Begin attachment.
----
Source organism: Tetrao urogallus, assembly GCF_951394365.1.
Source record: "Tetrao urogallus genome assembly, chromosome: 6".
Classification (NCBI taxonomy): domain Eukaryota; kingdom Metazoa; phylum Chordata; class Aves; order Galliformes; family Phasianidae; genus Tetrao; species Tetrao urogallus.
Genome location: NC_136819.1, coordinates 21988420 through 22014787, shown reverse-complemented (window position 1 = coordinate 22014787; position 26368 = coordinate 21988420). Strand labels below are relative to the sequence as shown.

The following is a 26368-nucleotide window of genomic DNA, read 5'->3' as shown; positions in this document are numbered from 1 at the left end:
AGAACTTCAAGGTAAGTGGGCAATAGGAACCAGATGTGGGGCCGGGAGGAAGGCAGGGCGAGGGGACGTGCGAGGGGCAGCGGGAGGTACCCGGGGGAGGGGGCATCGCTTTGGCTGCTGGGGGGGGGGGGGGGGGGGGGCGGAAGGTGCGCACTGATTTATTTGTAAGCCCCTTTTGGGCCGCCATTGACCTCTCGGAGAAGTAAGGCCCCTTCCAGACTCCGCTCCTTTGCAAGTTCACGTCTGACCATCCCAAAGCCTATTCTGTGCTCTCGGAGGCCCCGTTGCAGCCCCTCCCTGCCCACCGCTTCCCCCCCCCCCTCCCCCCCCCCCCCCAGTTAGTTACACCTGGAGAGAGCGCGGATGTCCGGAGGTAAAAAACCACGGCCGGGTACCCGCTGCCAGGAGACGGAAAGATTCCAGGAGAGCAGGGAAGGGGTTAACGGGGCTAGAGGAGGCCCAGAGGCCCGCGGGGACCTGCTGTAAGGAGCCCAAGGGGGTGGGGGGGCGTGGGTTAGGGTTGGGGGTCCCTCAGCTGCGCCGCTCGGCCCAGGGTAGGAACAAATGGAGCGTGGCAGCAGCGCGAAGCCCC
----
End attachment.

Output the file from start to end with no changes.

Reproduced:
Source organism: Tetrao urogallus, assembly GCF_951394365.1.
Source record: "Tetrao urogallus genome assembly, chromosome: 6".
Classification (NCBI taxonomy): domain Eukaryota; kingdom Metazoa; phylum Chordata; class Aves; order Galliformes; family Phasianidae; genus Tetrao; species Tetrao urogallus.
Genome location: NC_136819.1, coordinates 21988420 through 22014787, shown reverse-complemented (window position 1 = coordinate 22014787; position 26368 = coordinate 21988420). Strand labels below are relative to the sequence as shown.

The following is a 26368-nucleotide window of genomic DNA, read 5'->3' as shown; positions in this document are numbered from 1 at the left end:
AGAACTTCAAGGTAAGTGGGCAATAGGAACCAGATGTGGGGCCGGGAGGAAGGCAGGGCGAGGGGACGTGCGAGGGGCAGCGGGAGGTACCCGGGGGAGGGGGCATCGCTTTGGCTGCTGGGGGGGGGGGGGGGGGGGGGCGGAAGGTGCGCACTGATTTATTTGTAAGCCCCTTTTGGGCCGCCATTGACCTCTCGGAGAAGTAAGGCCCCTTCCAGACTCCGCTCCTTTGCAAGTTCACGTCTGACCATCCCAAAGCCTATTCTGTGCTCTCGGAGGCCCCGTTGCAGCCCCTCCCTGCCCACCGCTTCCCCCCCCCCCTCCCCCCCCCCCCCCAGTTAGTTACACCTGGAGAGAGCGCGGATGTCCGGAGGTAAAAAACCACGGCCGGGTACCCGCTGCCAGGAGACGGAAAGATTCCAGGAGAGCAGGGAAGGGGTTAACGGGGCTAGAGGAGGCCCAGAGGCCCGCGGGGACCTGCTGTAAGGAGCCCAAGGGGGTGGGGGGGCGTGGGTTAGGGTTGGGGGTCCCTCAGCTGCGCCGCTCGGCCCAGGGTAGGAACAAATGGAGCGTGGCAGCAGCGCGAAGCCCC